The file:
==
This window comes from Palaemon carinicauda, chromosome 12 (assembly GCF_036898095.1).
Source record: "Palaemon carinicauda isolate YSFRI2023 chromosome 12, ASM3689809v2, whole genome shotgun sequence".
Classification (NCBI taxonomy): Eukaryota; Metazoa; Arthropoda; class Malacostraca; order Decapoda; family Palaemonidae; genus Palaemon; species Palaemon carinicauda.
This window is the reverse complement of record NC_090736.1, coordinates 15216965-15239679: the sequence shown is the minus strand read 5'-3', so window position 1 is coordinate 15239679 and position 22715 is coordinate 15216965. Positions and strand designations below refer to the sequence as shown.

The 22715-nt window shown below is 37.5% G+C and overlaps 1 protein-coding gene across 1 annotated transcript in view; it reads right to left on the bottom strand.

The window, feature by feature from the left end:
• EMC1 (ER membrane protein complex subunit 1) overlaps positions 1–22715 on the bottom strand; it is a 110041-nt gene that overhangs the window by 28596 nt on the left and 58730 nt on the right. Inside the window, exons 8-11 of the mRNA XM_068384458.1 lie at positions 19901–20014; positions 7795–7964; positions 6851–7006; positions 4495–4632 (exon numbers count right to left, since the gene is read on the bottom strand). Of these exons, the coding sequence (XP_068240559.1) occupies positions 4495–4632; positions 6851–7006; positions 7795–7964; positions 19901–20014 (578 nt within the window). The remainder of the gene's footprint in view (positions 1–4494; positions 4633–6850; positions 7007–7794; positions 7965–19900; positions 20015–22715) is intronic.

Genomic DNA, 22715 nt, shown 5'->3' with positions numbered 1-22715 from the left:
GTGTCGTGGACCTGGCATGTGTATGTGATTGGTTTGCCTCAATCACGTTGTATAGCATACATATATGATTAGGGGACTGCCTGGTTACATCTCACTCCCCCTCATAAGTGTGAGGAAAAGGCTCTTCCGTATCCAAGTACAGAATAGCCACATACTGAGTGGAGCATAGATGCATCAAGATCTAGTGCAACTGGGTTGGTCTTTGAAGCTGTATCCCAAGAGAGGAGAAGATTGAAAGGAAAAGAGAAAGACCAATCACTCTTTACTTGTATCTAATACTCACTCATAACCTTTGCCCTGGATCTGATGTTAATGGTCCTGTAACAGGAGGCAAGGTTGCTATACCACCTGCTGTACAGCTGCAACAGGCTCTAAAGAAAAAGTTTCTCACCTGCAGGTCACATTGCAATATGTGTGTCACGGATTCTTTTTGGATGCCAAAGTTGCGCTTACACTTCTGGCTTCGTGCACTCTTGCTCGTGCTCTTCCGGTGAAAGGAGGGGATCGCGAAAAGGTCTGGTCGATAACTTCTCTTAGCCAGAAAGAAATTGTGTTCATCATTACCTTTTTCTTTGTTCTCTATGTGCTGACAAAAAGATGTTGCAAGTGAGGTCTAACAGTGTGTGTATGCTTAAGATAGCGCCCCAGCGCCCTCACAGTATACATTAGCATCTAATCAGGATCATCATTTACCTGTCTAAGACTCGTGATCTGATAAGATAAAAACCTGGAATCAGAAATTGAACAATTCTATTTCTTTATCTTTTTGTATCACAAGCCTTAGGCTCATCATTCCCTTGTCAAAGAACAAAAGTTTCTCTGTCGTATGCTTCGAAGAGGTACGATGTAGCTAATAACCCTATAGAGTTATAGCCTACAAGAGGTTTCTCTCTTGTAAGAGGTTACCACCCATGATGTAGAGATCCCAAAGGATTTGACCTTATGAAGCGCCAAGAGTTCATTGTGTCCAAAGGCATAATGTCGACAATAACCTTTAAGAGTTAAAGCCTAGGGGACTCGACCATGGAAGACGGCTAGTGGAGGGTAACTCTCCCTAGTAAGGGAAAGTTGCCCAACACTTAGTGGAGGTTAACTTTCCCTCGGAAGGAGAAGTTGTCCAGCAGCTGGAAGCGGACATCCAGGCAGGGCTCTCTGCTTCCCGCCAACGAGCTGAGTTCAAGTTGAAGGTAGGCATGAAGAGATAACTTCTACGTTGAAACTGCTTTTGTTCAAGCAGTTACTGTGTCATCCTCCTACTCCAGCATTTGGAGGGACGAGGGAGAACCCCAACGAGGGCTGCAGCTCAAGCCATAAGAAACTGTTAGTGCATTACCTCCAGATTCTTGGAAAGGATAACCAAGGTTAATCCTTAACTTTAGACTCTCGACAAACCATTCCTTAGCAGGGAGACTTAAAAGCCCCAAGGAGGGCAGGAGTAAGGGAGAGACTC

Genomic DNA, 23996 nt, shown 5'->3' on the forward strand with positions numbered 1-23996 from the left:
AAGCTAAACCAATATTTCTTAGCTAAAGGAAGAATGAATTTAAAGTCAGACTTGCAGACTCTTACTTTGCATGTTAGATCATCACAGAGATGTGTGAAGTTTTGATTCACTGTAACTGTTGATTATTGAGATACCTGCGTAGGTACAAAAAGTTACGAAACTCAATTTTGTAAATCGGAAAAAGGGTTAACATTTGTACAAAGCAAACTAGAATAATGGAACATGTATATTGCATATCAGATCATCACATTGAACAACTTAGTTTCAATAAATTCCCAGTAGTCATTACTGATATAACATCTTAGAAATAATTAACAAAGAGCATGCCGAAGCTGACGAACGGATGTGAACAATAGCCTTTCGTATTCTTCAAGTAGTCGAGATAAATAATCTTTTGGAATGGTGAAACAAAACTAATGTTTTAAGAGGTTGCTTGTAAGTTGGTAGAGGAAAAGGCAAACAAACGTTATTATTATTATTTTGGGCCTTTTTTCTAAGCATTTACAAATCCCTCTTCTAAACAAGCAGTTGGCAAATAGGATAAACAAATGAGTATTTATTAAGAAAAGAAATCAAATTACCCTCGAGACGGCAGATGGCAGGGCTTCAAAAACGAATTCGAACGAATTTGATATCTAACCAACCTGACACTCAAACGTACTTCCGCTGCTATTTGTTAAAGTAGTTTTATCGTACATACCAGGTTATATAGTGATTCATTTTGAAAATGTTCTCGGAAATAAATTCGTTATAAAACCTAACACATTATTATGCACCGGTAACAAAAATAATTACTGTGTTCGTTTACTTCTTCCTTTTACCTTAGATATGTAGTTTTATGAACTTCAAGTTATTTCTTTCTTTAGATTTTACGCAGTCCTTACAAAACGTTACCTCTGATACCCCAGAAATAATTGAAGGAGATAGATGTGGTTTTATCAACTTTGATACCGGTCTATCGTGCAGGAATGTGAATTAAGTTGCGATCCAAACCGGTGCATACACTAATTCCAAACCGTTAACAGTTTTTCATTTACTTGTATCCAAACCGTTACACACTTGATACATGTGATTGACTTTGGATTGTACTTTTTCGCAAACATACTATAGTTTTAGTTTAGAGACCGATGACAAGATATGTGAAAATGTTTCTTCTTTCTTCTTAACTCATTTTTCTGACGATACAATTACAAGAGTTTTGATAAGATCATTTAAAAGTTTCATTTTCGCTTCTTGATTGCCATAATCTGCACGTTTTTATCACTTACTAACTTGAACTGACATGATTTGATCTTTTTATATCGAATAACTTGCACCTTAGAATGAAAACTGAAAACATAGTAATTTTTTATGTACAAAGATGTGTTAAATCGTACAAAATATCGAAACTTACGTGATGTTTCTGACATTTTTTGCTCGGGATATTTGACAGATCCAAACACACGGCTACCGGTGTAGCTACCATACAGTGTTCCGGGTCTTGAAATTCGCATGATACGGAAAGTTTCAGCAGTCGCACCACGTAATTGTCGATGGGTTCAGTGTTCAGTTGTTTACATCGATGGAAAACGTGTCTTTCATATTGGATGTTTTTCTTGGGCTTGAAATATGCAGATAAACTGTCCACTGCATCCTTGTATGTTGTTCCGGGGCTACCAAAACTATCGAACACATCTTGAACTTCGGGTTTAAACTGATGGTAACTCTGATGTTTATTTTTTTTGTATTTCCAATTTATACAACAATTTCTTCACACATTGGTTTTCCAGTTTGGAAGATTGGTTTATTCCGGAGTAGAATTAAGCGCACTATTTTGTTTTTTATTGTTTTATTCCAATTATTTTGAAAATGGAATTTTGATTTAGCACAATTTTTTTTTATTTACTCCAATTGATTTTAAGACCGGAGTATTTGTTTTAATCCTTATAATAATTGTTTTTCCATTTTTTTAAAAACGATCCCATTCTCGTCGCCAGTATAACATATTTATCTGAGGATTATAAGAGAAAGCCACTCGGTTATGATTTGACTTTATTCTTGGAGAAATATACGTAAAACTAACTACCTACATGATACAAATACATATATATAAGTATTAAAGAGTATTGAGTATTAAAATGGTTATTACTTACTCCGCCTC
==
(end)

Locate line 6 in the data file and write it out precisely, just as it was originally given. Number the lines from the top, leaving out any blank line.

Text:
The window, feature by feature from the left end: